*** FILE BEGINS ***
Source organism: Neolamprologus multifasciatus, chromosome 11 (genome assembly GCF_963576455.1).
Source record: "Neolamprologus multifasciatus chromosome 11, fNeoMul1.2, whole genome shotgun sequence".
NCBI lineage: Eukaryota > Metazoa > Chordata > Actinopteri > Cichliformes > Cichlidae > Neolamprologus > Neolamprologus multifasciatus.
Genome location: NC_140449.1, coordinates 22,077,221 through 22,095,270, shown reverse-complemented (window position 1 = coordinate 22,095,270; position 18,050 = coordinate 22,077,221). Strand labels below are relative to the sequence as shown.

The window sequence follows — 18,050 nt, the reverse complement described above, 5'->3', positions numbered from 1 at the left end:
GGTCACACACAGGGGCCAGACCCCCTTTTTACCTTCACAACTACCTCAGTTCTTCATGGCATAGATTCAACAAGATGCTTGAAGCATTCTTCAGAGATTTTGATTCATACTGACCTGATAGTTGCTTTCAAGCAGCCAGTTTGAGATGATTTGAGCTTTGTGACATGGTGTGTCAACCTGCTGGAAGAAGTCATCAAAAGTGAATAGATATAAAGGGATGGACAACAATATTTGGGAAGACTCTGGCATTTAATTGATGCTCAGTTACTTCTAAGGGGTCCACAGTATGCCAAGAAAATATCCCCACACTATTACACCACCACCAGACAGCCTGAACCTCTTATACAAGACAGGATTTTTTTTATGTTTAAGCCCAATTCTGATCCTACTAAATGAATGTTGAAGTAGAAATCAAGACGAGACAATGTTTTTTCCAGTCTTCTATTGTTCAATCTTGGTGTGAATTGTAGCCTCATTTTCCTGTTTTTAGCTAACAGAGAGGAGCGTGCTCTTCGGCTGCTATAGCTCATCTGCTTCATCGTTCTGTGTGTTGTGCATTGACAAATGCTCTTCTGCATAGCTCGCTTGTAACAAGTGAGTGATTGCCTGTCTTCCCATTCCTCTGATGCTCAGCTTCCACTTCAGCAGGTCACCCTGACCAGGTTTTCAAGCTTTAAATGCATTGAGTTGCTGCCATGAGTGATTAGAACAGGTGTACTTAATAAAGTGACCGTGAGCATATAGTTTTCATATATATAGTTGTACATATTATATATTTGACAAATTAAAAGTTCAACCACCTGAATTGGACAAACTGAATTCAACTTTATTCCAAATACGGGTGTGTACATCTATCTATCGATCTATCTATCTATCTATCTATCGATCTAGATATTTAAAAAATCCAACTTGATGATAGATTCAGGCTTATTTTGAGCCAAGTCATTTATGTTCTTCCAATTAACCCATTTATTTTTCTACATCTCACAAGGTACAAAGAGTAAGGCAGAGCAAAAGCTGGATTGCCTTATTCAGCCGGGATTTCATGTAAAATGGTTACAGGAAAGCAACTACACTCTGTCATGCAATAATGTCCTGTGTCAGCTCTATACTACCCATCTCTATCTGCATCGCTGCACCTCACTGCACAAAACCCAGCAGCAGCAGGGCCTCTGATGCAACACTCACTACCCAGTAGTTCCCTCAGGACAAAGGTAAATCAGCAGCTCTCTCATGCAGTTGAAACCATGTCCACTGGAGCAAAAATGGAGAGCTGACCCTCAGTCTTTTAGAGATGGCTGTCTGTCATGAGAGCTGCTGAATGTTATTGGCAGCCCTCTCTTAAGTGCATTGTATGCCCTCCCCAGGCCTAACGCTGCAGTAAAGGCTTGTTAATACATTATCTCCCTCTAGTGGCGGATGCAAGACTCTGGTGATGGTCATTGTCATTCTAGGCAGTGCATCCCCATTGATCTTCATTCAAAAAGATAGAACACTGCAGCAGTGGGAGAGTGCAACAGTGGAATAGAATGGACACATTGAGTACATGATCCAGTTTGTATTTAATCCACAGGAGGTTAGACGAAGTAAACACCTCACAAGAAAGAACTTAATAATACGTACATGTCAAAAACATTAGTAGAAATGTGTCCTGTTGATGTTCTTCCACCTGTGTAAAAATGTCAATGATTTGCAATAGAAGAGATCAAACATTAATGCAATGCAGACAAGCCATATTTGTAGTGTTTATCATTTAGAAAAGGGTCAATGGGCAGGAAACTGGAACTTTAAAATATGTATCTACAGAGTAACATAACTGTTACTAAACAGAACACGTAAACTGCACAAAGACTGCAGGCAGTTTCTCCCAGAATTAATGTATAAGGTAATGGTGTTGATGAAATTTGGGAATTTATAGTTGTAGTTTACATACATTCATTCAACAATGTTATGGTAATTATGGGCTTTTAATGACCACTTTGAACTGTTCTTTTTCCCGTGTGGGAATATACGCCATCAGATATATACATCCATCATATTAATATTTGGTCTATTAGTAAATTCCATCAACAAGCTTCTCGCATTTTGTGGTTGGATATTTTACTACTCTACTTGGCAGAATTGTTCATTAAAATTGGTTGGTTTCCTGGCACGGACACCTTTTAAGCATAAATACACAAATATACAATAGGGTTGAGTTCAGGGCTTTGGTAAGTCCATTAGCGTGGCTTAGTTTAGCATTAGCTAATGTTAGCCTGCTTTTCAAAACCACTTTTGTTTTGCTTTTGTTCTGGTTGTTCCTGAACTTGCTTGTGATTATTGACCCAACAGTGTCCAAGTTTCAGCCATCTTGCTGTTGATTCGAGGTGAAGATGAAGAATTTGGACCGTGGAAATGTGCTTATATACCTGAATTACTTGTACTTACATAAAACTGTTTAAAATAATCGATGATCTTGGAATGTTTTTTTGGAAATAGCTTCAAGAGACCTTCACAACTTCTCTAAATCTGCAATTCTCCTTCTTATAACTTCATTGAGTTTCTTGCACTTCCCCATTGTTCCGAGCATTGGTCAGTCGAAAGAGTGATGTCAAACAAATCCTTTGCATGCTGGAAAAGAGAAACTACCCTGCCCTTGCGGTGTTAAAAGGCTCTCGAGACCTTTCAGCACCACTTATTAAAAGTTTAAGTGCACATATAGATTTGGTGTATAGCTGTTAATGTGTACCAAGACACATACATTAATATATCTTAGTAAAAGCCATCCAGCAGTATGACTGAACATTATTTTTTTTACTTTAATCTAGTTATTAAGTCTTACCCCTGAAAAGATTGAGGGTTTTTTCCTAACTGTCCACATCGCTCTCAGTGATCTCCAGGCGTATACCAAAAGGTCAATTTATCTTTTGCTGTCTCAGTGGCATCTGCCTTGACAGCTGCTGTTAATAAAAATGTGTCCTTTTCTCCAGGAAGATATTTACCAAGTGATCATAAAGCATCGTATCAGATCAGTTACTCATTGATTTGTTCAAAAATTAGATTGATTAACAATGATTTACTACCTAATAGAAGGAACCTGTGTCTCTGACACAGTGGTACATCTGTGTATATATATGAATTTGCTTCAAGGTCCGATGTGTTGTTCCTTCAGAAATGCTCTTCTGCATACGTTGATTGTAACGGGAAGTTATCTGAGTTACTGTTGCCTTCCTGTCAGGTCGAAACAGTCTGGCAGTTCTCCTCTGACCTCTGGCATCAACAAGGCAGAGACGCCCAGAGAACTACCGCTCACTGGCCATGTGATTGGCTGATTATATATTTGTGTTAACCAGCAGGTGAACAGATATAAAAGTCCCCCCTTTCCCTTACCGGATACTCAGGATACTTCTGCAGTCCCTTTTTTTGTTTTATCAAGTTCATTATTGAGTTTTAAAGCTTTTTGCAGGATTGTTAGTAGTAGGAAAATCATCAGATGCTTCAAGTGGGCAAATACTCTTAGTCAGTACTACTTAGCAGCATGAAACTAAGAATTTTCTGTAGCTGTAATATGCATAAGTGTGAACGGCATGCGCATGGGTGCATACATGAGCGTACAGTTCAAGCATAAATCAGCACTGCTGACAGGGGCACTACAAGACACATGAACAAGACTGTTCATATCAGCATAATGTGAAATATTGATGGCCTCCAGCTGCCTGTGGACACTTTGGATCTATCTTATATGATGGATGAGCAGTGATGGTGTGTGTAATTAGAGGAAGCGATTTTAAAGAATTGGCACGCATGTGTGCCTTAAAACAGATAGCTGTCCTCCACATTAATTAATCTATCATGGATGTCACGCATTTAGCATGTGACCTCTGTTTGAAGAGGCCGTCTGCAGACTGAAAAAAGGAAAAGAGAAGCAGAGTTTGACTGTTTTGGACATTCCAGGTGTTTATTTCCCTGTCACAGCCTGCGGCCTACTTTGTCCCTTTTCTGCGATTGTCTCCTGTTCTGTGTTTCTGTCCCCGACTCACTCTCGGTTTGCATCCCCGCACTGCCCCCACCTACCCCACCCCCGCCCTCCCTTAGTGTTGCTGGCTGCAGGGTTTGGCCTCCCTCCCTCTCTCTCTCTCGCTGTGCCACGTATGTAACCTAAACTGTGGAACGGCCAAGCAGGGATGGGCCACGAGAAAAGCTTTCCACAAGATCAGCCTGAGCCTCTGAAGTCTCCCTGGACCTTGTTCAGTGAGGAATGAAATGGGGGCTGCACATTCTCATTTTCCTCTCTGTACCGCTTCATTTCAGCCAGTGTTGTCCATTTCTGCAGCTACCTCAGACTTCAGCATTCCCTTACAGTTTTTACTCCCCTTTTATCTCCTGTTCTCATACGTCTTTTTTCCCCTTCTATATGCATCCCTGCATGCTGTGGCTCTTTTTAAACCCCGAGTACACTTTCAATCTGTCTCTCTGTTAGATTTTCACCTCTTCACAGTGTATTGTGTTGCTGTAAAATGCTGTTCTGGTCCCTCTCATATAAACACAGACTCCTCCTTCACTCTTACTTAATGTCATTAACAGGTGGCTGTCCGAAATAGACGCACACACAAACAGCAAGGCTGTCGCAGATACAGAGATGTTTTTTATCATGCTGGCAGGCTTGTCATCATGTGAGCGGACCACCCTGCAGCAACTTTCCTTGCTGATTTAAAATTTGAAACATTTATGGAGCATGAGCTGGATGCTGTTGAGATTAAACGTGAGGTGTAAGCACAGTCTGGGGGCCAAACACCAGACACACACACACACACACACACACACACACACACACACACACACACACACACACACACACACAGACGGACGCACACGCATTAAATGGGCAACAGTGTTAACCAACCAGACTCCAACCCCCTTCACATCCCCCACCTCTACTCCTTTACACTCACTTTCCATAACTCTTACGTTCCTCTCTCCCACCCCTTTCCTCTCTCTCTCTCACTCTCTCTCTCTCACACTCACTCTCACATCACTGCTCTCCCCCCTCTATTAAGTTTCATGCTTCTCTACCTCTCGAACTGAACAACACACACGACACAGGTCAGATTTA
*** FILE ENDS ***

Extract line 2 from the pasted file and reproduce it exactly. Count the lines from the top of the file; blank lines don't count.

Source record: "Neolamprologus multifasciatus chromosome 11, fNeoMul1.2, whole genome shotgun sequence".